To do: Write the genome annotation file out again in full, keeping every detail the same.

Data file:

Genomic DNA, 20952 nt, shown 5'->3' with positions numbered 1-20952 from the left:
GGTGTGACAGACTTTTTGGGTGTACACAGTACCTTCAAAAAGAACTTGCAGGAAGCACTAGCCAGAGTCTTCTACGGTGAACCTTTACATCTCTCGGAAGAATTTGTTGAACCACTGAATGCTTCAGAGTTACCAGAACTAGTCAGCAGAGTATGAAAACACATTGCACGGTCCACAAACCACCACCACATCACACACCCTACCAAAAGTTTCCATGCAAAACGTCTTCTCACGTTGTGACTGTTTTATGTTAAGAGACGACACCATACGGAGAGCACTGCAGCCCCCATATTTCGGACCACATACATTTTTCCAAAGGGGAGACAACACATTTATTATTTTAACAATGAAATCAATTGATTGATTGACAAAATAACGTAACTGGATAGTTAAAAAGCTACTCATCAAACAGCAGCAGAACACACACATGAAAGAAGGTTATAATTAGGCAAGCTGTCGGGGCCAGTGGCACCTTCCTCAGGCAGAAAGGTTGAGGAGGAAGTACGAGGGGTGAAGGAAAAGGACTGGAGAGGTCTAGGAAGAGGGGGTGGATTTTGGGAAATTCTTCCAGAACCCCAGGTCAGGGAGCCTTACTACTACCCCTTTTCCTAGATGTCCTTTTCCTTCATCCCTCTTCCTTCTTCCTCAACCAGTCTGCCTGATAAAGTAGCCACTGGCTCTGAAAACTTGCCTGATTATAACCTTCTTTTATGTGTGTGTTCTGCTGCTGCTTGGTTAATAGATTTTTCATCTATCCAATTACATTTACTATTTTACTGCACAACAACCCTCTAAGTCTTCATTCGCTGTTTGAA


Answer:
Genomic DNA, 20952 nt, shown 5'->3' with positions numbered 1-20952 from the left:
GGTGTGACAGACTTTTTGGGTGTACACAGTACCTTCAAAAAGAACTTGCAGGAAGCACTAGCCAGAGTCTTCTACGGTGAACCTTTACATCTCTCGGAAGAATTTGTTGAACCACTGAATGCTTCAGAGTTACCAGAACTAGTCAGCAGAGTATGAAAACACATTGCACGGTCCACAAACCACCACCACATCACACACCCTACCAAAAGTTTCCATGCAAAACGTCTTCTCACGTTGTGACTGTTTTATGTTAAGAGACGACACCATACGGAGAGCACTGCAGCCCCCATATTTCGGACCACATACATTTTTCCAAAGGGGAGACAACACATTTATTATTTTAACAATGAAATCAATTGATTGATTGACAAAATAACGTAACTGGATAGTTAAAAAGCTACTCATCAAACAGCAGCAGAACACACACATGAAAGAAGGTTATAATTAGGCAAGCTGTCGGGGCCAGTGGCACCTTCCTCAGGCAGAAAGGTTGAGGAGGAAGTACGAGGGGTGAAGGAAAAGGACTGGAGAGGTCTAGGAAGAGGGGGTGGATTTTGGGAAATTCTTCCAGAACCCCAGGTCAGGGAGCCTTACTACTACCCCTTTTCCTAGATGTCCTTTTCCTTCATCCCTCTTCCTTCTTCCTCAACCAGTCTGCCTGATAAAGTAGCCACTGGCTCTGAAAACTTGCCTGATTATAACCTTCTTTTATGTGTGTGTTCTGCTGCTGCTTGGTTAATAGATTTTTCATCTATCCAATTACATTTACTATTTTACTGCACAACAACCCTCTAAGTCTTCATTCGCTGTTTGAA